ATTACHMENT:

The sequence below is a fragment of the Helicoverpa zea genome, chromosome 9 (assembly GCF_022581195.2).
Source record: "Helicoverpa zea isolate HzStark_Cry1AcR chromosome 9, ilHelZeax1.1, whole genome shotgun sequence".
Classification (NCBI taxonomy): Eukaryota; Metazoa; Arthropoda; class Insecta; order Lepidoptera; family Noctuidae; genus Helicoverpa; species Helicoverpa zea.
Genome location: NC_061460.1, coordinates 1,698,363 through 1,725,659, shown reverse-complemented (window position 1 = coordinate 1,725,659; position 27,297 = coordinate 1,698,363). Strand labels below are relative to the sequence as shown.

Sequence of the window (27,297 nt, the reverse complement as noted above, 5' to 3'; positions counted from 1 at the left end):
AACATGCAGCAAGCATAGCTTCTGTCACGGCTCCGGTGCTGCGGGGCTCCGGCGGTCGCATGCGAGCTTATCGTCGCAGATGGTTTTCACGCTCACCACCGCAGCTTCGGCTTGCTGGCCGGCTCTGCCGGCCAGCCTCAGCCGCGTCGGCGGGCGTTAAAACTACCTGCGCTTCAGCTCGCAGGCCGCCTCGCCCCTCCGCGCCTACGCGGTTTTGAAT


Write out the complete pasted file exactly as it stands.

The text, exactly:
The sequence below is a fragment of the Helicoverpa zea genome, chromosome 9 (assembly GCF_022581195.2).
Source record: "Helicoverpa zea isolate HzStark_Cry1AcR chromosome 9, ilHelZeax1.1, whole genome shotgun sequence".
Classification (NCBI taxonomy): Eukaryota; Metazoa; Arthropoda; class Insecta; order Lepidoptera; family Noctuidae; genus Helicoverpa; species Helicoverpa zea.
Genome location: NC_061460.1, coordinates 1,698,363 through 1,725,659, shown reverse-complemented (window position 1 = coordinate 1,725,659; position 27,297 = coordinate 1,698,363). Strand labels below are relative to the sequence as shown.

Sequence of the window (27,297 nt, the reverse complement as noted above, 5' to 3'; positions counted from 1 at the left end):
AACATGCAGCAAGCATAGCTTCTGTCACGGCTCCGGTGCTGCGGGGCTCCGGCGGTCGCATGCGAGCTTATCGTCGCAGATGGTTTTCACGCTCACCACCGCAGCTTCGGCTTGCTGGCCGGCTCTGCCGGCCAGCCTCAGCCGCGTCGGCGGGCGTTAAAACTACCTGCGCTTCAGCTCGCAGGCCGCCTCGCCCCTCCGCGCCTACGCGGTTTTGAAT